Four Guide Booklets Now Back in Print

Good news! I have finally gotten off my ass, updated and reprinted four long out-of-print booklets from my Guide Booklet series. They are: 

  • Noteworthy Dive Bars of Old Fort Road (now featuring Bay Street Burger Dive)
  • Lesser Known Parks of Northwestern St. Paul
  • Public Staircases of St. Paul (with Walnut Stairs update)
  • and Coney Dogs of Greater St. Paul (now featuring the Bar + Cart footlong)

They all feature local artwork by various artists, as well as illustrations and information about their respective subject matter. You can purchase them right now at my Twin City Sidewalks Store, hot off the presses. Enjoy, and look for new reprints and some brand new booklets in the coming weeks.

But wait... there's more. I also have in stock, after many years, my Minneapolis-St. Paul: Then and Now photo book, which I will sign and send to you! It makes a great addition to any coffee table or bathroom.


Signs of the Times #188



[Sandwich board. Selby Avenue, St. Paul.]


[Door. Salt Lake City, UT.]


[Tree. Salt Lake City, UT.]


[Wall. Downtown, St. Paul.]


[Bike. Selby Avenue, St. Paul.] 

The Dog

[Midway, St. Paul.]

Thank You

[Yard. Location forgotten.]

-> $1.76 Tr

[Utility box. St. Paul, Capitol.]

Pepper .75
slicer 1.00
basket 1-

[Farmstand. Pepin, WI.]

This is a bench
Sit here.

[Bench. North Minneapolis.]


[Door. Location forgotten.]


My Testimony to the Planning Commission on the new St. Paul Drive-Thru Study

[The lovely patio at the Snelling/Marshall Starbucks that has always been this way and was never a literal hellscape or anything.]

Last Friday, I had the privilege of being the only member of the public to testify on the city's new drive-thru study that wasn't representing the fast food industry or the Chamber of Commerce. Here's my brief testimony, which you can also see here:

Thank you Madam Chair and members of the Commission. I served here for 9 years, and one thing I remember talking about was the Snelling and Marshall Starbucks, which is where I wrote these notes, on their new patio.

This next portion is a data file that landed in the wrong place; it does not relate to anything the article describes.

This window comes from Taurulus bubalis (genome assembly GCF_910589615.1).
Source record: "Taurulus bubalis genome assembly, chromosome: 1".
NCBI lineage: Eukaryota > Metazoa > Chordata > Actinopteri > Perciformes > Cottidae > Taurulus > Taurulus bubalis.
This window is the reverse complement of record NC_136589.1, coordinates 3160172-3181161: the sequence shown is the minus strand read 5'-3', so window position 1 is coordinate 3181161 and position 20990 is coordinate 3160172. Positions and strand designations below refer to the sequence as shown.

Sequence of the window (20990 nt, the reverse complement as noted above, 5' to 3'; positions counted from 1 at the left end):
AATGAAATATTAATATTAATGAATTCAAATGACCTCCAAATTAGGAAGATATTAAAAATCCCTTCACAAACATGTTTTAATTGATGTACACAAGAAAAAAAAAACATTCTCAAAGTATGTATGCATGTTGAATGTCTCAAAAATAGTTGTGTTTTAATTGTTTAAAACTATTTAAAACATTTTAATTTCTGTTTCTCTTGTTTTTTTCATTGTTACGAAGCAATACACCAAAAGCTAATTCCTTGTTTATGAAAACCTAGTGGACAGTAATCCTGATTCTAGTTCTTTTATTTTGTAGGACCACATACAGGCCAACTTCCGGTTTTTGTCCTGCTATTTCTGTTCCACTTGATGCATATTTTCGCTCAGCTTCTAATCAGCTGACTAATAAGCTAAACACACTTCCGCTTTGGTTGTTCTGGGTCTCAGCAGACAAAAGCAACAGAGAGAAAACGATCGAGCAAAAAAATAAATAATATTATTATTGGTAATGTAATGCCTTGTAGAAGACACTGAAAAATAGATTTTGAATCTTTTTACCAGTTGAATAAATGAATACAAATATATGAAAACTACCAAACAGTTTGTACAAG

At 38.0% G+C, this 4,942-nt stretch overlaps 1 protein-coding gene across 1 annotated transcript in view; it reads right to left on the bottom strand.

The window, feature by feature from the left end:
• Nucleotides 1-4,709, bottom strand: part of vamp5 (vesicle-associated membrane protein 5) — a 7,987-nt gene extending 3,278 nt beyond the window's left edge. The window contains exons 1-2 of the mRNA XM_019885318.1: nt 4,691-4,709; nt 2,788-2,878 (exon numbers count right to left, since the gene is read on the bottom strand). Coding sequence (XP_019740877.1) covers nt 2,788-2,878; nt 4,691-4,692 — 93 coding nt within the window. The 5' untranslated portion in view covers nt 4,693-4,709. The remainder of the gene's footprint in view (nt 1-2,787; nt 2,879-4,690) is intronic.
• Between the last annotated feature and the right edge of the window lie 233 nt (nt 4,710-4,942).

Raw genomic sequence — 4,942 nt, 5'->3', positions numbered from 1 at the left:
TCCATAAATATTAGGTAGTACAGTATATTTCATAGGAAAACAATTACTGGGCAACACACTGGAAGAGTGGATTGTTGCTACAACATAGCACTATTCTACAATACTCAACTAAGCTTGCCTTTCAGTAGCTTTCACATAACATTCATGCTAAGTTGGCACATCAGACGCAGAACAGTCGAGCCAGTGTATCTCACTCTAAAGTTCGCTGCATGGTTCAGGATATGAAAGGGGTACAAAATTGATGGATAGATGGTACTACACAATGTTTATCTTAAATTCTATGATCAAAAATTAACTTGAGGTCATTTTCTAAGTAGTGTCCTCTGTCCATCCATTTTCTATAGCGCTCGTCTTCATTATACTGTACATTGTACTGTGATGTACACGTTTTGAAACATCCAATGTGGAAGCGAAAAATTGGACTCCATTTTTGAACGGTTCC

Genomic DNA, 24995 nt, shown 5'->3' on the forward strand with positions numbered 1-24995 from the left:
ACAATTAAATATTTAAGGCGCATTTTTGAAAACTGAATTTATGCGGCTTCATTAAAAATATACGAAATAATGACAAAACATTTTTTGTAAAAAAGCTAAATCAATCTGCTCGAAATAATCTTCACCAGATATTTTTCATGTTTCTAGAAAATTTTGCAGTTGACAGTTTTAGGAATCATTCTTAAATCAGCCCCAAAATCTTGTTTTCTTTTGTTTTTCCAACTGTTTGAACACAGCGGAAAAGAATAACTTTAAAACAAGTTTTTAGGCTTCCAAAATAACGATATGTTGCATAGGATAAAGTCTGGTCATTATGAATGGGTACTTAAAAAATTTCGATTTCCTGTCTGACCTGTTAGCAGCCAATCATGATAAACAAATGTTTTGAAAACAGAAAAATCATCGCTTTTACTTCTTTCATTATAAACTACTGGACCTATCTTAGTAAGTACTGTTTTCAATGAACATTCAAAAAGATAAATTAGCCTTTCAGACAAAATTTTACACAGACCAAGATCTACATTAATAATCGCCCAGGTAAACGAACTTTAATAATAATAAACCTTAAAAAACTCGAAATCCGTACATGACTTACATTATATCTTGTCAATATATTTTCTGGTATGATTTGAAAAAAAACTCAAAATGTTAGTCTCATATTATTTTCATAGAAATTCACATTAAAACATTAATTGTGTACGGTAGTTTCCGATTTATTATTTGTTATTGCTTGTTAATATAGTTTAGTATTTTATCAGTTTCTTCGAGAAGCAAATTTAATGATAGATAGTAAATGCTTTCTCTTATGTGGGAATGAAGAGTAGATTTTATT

I have three things to think about. First, there’s a new book about people with disabilities — I’m reluctant to speak for people with disabilities personally — but there’s a new book called "When Driving is Not an Option" that covers the importance of these topics, and mentions the high percentage of people with disabilities who don’t drive cars. It’s important when designing these polices that we don’t trade off access for one group at the expense of access for another.

My second point is about ice removal on sidewalks, another key issue for safety and mobility. Drive-thru curb cuts, once cars start driving over the sidewalk, the snow and ice get compacted and it's impossible to get the ice off the sidewalk. It becomes the slipperiest part of someone’s trek down the sidewalks of St. Paul. 

The third thing is economic development in St. Paul. This has come up a lot lately in my life, where people have asked me, including Dir. Goodman in PED, how do we help small businesses in St Paul? What do we have that they don’t have in the suburbs? 

We have connections between businesses. We have sidewalks, and you can trip chain. You go to the bakery, then you go to the bookstore, then you go to the coffee shop. You walk between all these places. The second you put a drive-thru in, that business becomes an island. People don’t even get out of their cars. They don’t walk. 

That makes it harder to connect between one place an another. If you want to grow places like Snelling, Grand, the East Side, all the commercial strips in St. Paul, you need to focus on making connections between business, not just building drive-thrus run by corporate chains from around the world, to be little islands where people never see what’s so great about St. Paul and our small business economy. 

They did this in Minneapolis, a blanket ban on drive-thrus to support small businesses, equity, safety, walkability, climate action. we can do that in St. Paul too.   

Axios has a story on it today covering the study that generously quotes me. Let's hope that Planning Commissioners and city leaders push staff to be more aggressive with these regulations.


Border-to-Border Desire Chatsworth Bike Ride this Friday

[Chatsworth Avenue, a relatively pleasant street.]

Hello there. It's been too long! 

Just for fun, I'm going to lead a bike ride this Friday that will follow one of my favorite secret routes through St. Paul. In my head, I simply call it "Desire Chatsworth," because it traces a straight north-south line where Chatsworth Avenue should be. It's one of the only bikable routes that actually crosses* every railroad and highway boundary in the city, at least if you squint a little bit.

Along the way, we'll stop a few times to discuss St. Paul history and how the topography and geography of the city reflect inequality and diversity. 

We'll meet at the southern border of the city at Summit Brewing at 5:30, depart around 6:00. We'll end up at the northern border of the city at Ted's Rec, and from there you'll be on your own. 

Hope to see you then! 

* Warning: the ride will likely involve some light trespassing

[Facebook event is here.]


On TPT Almanac to talk about Saint Paul's New Downtown Plan

 Well, I can check this one off my bucket list! I went on Almanac, Minnesota's long-running flagship local politics show, last Friday to talk about downtown Saint Paul. I normally avoid doing TV because I hate it, but I'll aways make an exception for Eric Eskola and Cathy Wurzer. 

It's very very quick, like all television, but I hope you enjoy it. I haven't watched it myself, but apparently I didn't sound like a moron. You'll notice that I didn't take the bait on the leading question about skyways. Live TV is too short to explain that shit.

[Watch all five minutes of glory here.]